For something that’s armored / heavy, I might rule half damage from light arms.

But then I started thinking about how to make it more cinematic. One idea I had was adding an explode chance to every critical hit. Say, 1-in-6 cumulative chance to blow up on a critical hit, encouraging PCs to burn their hero dice (bennies) to make vehicles go up fireball-style. So, if the first crit didn’t blow, the second has a 2-in-6 chance, third has 3-in-6, and so on.

But then I had another idea for mixing nice boomplosions with crippling damage.

Damage Thresholds. Let’s describe it with the attribute Cripple (since vehicles already have Capacity, it seems nice to aliterate). Each vehicle gets a Cripple score. Say Cripple 5 for a light vehicle, like a motorbike, and Cripple 20 for something like an autogolem.

So, leave them with high life scores and let them take damage as normal, but if an individual attack crosses that damage threshold, the attacker gets to roll on a fun “Fire & Explosion Table”. If a vehicle with a Cripple 5 score takes more than 5 damage (6+), you roll on the table. With a Cripple 20 score it requires more than 20 damage (21+).

Fire and Explosion Table

d100 + damage suffered
1–50 vehicle slowed (disadvantage to chase / race rolls)
51–60 vehicle bleeding fuel (is now flammable)
61-70 occupant takes equal damage
71–80 vehicle steering damaged (disadvantage to all maneuver rolls)
81–90 driver disabled (takes equal damage, vehicle is heading for obstacle – passenger save to take control in time)
91–100 vehicle is on fire (hard test to prevent explosion in … roll d6 each round, on 1–3 it explodes dealing Vehicle Level x d10 damage to all occupants inside, Vehicle Level x d4 damage to everyone on the vehicle.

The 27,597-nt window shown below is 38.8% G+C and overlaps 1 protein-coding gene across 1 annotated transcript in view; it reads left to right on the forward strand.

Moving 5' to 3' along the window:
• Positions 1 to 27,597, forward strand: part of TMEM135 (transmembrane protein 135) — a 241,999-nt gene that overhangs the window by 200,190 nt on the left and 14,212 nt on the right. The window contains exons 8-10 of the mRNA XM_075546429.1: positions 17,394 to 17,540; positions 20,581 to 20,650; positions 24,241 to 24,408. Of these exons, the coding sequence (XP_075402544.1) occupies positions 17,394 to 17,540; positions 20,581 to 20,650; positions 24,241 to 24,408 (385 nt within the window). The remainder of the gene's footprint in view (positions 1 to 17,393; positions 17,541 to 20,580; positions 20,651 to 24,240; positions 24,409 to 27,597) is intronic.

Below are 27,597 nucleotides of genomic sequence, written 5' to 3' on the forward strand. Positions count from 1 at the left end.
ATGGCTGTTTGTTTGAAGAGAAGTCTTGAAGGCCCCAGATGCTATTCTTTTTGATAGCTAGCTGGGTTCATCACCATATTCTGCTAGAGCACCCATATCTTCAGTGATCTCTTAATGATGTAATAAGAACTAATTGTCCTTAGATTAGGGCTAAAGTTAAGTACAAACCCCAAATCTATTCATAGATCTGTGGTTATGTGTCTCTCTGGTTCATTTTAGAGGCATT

100+ BOOM! See above for explosion.

For generic use, you could start with damage thresholds of 3 + 3 x vehicle Level, rounded to the nearest 5 for easier math.

Obviously, there’s a bit of a problem with bigger vehicles more likely to explode. A way to change that would be to roll d100 + damage suffered over the threshold, but that requires more maths so … if you’re willing to live with tanks cooking off explosively (and why not, haha), then let them go up in great balls of ulfire.

This was a kind of random post, but fun. I’m honestly half-ready to just scrap all the categories on this blog and jumble everything into a generic “game-stuff” category and simply use tags. These days I put “ready” stuff together in PDFs anyway, but I’ve stopped posting random snippets on Xwitter because, well. So, perhaps the categories are not useful anymore and I should just loosen up with the blog and post whatever seems fun.

Well, and talking of PDFs, there’s a big new thing over on the patreon: twenty character paths for the synthetic dream machine. I’ve added art, 120 traits, 120 NPCs, and 240 items. Easy enough to adapt to most OSR games too. That’s a big chunk of the upcoming Our Golden Age book ready—it’s a kind of []quel to the UVG.

Also, the rulebook for the UVG – the Vastlands Guide Book (VLG) is nearly ready for release. That’s gonna be free. Nice, huh?